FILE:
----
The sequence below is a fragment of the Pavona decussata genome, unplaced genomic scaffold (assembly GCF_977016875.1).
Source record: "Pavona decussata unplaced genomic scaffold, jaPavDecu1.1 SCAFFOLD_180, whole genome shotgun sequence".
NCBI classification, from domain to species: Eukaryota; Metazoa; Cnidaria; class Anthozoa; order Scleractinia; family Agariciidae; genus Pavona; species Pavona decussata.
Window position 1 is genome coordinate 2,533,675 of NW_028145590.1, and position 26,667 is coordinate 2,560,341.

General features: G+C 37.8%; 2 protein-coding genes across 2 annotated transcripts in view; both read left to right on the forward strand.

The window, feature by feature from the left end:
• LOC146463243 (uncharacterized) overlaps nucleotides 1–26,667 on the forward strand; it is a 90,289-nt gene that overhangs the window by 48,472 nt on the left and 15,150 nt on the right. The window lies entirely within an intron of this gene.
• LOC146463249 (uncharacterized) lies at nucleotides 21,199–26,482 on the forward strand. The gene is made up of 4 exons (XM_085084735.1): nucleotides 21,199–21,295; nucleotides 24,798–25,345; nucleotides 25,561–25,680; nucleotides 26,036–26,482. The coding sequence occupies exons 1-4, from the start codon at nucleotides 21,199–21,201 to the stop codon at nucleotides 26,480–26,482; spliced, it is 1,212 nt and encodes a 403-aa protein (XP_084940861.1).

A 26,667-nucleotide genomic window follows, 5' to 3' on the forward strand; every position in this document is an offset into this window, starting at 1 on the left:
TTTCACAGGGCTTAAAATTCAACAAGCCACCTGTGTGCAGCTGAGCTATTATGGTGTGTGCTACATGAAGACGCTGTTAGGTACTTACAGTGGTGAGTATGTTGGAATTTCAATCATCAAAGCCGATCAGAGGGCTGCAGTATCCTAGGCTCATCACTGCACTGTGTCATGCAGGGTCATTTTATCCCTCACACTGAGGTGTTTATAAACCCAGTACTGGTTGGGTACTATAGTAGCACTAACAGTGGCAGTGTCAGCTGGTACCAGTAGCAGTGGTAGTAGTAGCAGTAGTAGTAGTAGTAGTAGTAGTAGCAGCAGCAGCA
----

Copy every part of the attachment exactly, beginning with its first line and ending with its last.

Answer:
The sequence below is a fragment of the Pavona decussata genome, unplaced genomic scaffold (assembly GCF_977016875.1).
Source record: "Pavona decussata unplaced genomic scaffold, jaPavDecu1.1 SCAFFOLD_180, whole genome shotgun sequence".
NCBI classification, from domain to species: Eukaryota; Metazoa; Cnidaria; class Anthozoa; order Scleractinia; family Agariciidae; genus Pavona; species Pavona decussata.
Window position 1 is genome coordinate 2,533,675 of NW_028145590.1, and position 26,667 is coordinate 2,560,341.

General features: G+C 37.8%; 2 protein-coding genes across 2 annotated transcripts in view; both read left to right on the forward strand.

The window, feature by feature from the left end:
• LOC146463243 (uncharacterized) overlaps nucleotides 1–26,667 on the forward strand; it is a 90,289-nt gene that overhangs the window by 48,472 nt on the left and 15,150 nt on the right. The window lies entirely within an intron of this gene.
• LOC146463249 (uncharacterized) lies at nucleotides 21,199–26,482 on the forward strand. The gene is made up of 4 exons (XM_085084735.1): nucleotides 21,199–21,295; nucleotides 24,798–25,345; nucleotides 25,561–25,680; nucleotides 26,036–26,482. The coding sequence occupies exons 1-4, from the start codon at nucleotides 21,199–21,201 to the stop codon at nucleotides 26,480–26,482; spliced, it is 1,212 nt and encodes a 403-aa protein (XP_084940861.1).

A 26,667-nucleotide genomic window follows, 5' to 3' on the forward strand; every position in this document is an offset into this window, starting at 1 on the left:
TTTCACAGGGCTTAAAATTCAACAAGCCACCTGTGTGCAGCTGAGCTATTATGGTGTGTGCTACATGAAGACGCTGTTAGGTACTTACAGTGGTGAGTATGTTGGAATTTCAATCATCAAAGCCGATCAGAGGGCTGCAGTATCCTAGGCTCATCACTGCACTGTGTCATGCAGGGTCATTTTATCCCTCACACTGAGGTGTTTATAAACCCAGTACTGGTTGGGTACTATAGTAGCACTAACAGTGGCAGTGTCAGCTGGTACCAGTAGCAGTGGTAGTAGTAGCAGTAGTAGTAGTAGTAGTAGTAGTAGCAGCAGCAGCA